You Can’t Take It with You
Frank Capra won his third Best Directing Oscar for this Kaufman and Hart adaptation. Star Jean Arthur is radiant, and relative newcomer James Stewart seems to have lifted his ‘aw shucks’ nice-guy personal from his role. With Lionel Barrymore, Ann Miller, Dub Taylor, Spring Byington and a terrific Edward Arnold.
You Can’t Take It with You
Blu-ray + Digital HD
Sony Pictures Home Entertainment
1938 / B&W / 1:37 flat / 126 min. / Street Date December 8, 2015 / 19.99
Starring Jean Arthur, Lionel Barrymore, James Stewart, Edward Arnold, Mischa Auer, Ann Miller, Spring Byington, Samuel S. Hinds, Donald Meek, H.B. Warner, Halliwell Hobbes, Dub Taylor, Mary Forbes, Lillian Yarbo, Eddie ‘Rochester’ Anderson.
Cinematography Joseph Walker
Art Direction Stephen Goosson
Film Editor Gene Havlick
Original Music Dimitri Tiomkin
Written by Robert Riskin from the play by George S. Kaufman and Moss Hart
Produced and Directed by Frank Capra
Reviewed by Glenn Erickson
One of Frank Capra’s brightest, most entertaining features, You Can’t Take It with You is a good starting point to discuss the problematic populist filmmaker. On a happy note, Sony’s new disc is a good restoration. The studio appears to be releasing out one classic Capra Blu-ray per year.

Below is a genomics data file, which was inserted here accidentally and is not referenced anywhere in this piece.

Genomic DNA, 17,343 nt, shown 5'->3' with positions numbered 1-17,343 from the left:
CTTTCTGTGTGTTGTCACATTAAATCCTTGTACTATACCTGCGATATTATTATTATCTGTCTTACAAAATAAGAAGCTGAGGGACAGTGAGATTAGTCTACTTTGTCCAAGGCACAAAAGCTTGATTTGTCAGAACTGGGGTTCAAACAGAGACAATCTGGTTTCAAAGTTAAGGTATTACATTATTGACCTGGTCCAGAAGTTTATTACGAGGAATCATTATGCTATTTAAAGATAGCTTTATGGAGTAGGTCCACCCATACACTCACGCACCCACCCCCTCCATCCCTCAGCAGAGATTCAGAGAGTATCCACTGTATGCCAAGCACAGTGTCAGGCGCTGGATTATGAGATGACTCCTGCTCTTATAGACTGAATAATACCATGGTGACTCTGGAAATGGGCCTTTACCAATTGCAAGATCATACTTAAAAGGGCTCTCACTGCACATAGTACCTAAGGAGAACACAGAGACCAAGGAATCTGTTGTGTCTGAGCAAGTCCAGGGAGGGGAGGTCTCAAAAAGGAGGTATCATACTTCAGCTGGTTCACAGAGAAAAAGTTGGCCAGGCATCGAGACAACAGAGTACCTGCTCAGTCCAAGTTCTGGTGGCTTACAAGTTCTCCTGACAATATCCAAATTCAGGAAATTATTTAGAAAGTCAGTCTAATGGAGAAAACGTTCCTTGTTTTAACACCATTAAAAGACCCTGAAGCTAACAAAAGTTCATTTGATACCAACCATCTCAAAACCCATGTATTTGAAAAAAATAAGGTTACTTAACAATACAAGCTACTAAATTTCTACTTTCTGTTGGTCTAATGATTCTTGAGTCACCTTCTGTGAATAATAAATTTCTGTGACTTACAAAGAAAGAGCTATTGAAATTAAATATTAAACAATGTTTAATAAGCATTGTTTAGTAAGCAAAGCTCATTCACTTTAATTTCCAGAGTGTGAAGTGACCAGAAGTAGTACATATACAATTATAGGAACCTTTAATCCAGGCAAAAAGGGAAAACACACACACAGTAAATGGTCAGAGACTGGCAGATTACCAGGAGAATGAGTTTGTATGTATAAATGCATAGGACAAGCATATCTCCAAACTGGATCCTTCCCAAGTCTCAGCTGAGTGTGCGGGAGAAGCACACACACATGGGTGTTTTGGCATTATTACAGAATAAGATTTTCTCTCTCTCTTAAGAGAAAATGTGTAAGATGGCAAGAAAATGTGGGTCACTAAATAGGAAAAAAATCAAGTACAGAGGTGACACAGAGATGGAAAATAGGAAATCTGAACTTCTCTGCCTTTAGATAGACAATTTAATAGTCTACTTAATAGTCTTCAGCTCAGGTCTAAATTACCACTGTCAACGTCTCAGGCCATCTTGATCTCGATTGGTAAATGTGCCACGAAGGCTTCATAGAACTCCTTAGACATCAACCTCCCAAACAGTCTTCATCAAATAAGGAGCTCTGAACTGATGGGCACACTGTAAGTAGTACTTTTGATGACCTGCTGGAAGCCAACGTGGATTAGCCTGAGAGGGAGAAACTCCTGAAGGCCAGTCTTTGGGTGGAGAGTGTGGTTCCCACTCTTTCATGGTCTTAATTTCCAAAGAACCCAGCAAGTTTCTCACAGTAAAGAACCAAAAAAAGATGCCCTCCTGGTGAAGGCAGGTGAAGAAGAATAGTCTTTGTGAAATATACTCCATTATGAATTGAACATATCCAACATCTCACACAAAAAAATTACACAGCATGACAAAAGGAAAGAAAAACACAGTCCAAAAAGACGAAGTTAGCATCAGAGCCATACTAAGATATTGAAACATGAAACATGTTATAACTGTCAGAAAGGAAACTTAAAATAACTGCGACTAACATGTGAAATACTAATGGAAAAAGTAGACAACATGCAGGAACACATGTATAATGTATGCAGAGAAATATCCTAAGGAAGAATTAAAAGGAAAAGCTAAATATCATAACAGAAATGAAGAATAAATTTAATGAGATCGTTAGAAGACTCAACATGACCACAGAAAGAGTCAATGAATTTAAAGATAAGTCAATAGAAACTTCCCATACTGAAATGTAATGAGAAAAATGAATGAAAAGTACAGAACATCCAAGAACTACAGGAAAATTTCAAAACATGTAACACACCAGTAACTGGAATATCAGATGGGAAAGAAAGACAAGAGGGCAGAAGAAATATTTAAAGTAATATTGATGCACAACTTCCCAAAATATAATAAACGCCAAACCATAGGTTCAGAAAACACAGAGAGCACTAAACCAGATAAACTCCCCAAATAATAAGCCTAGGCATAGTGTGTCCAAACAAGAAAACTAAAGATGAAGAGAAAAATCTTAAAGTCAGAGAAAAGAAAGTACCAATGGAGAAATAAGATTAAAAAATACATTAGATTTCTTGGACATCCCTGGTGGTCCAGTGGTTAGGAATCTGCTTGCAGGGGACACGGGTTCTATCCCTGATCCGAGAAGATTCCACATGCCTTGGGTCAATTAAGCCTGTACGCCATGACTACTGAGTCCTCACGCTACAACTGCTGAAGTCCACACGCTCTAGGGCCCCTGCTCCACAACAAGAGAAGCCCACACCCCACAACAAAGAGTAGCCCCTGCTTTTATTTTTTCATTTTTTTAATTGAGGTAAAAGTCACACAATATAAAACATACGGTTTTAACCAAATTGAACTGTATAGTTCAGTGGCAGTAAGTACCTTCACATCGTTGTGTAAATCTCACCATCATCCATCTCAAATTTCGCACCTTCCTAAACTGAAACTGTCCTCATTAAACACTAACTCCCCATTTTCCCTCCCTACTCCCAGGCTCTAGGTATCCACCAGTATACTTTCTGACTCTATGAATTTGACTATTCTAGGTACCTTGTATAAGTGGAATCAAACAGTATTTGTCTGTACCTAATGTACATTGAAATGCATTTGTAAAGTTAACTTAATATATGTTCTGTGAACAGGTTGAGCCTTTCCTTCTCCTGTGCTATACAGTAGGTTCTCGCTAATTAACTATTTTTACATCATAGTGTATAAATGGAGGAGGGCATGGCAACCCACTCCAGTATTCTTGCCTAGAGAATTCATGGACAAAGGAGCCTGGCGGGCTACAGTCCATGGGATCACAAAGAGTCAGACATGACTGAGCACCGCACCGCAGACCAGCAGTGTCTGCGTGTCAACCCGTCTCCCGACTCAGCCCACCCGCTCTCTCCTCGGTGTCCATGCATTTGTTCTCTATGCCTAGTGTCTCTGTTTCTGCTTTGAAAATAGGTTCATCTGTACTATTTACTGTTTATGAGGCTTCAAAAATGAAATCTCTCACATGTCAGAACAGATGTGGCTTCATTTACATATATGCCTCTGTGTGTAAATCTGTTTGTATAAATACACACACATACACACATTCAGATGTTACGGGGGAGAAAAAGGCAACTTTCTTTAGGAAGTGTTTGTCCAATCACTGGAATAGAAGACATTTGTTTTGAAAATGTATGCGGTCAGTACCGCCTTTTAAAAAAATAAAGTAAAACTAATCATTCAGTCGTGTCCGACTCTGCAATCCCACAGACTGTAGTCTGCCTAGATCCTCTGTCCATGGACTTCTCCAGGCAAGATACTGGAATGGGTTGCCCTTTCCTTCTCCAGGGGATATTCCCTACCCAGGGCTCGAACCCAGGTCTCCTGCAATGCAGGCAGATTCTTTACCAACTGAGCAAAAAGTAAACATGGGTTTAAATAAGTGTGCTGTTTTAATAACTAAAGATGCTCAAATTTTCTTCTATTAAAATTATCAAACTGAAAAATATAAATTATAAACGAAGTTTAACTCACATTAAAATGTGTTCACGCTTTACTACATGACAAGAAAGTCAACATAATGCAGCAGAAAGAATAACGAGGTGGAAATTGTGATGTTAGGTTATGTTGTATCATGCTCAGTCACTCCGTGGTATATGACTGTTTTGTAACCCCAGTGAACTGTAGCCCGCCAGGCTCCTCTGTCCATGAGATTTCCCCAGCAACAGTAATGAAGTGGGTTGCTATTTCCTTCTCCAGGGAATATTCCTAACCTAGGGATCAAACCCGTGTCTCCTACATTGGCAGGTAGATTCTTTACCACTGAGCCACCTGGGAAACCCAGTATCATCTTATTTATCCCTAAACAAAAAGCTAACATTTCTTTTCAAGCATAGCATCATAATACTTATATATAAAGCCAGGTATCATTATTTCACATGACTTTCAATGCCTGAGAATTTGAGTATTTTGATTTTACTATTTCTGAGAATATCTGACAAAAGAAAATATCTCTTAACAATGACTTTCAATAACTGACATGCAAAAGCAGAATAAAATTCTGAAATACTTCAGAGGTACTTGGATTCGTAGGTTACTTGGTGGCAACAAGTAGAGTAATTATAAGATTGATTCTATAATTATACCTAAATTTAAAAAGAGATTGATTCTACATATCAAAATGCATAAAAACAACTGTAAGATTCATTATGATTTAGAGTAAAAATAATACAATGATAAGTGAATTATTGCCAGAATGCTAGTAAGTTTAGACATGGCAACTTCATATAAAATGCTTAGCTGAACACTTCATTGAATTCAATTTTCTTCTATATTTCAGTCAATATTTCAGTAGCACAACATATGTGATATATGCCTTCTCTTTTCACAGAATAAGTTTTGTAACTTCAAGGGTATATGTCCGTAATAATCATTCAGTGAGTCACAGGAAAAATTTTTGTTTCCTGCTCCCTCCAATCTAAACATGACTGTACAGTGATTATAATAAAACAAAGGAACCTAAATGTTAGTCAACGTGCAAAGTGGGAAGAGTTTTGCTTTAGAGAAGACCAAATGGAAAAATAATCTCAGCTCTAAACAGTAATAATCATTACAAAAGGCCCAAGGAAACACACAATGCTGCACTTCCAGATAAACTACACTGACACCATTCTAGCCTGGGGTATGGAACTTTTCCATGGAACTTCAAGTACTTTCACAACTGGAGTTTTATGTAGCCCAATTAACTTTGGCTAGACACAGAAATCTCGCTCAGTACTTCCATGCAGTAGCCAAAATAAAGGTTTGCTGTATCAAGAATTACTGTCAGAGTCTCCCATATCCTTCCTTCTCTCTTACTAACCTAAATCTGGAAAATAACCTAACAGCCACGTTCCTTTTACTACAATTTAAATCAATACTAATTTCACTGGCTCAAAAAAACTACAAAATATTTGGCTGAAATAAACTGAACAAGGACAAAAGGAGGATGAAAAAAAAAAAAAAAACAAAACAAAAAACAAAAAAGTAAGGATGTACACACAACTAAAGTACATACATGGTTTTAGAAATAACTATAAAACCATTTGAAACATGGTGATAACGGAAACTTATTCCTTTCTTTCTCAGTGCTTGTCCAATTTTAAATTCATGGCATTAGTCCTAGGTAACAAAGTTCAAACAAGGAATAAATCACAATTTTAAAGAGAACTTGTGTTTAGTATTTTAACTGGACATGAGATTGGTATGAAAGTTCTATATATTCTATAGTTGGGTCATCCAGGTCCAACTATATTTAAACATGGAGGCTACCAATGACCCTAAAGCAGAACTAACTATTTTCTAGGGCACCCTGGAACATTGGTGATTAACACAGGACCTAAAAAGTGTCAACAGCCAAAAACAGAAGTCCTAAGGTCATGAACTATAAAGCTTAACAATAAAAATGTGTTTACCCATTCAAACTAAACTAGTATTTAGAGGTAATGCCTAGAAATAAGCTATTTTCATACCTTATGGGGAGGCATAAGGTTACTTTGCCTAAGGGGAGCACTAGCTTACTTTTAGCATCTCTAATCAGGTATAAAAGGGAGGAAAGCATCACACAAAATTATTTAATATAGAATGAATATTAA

Capra’s brand of open sentimentality and homily-embracing warmth was called ‘Capra Corn.’ Initially derisive, the term was soon turned on its head to connote the director’s ‘magic spell’ of wholesome optimism. Critics and intellectuals grumbled about Capra’s popularity, and James Agee even resented the admittedly saccharine It’s a Wonderful Life. Ace screenwriter Robert Riskin famously complained that Frank Capra took full creative credit for his pictures, as if he had written them himself. It’s true – if Capra had his way, he’d take sole credit for everything: ‘one man, one picture.’
I’ve felt the Capra magic with his masterpiece It’s a Wonderful Life. Sobered by the war years, Capra dropped his fuzzy politics for a study of personal happiness, and created something genuinely moving. Capra’s earlier It Happened One Night is a marvelous non-issue show. But starting with Mr. Deeds Goes to Town the filmmaker decided that it was his duty to tackle more important themes. His next four films, the big hits, trace an escalating arc of political hysteria. The Best Picture winner You Can’t Take It with You is still light entertainment, but it changes the original Broadway play to make an Important statement about wealth and power in America.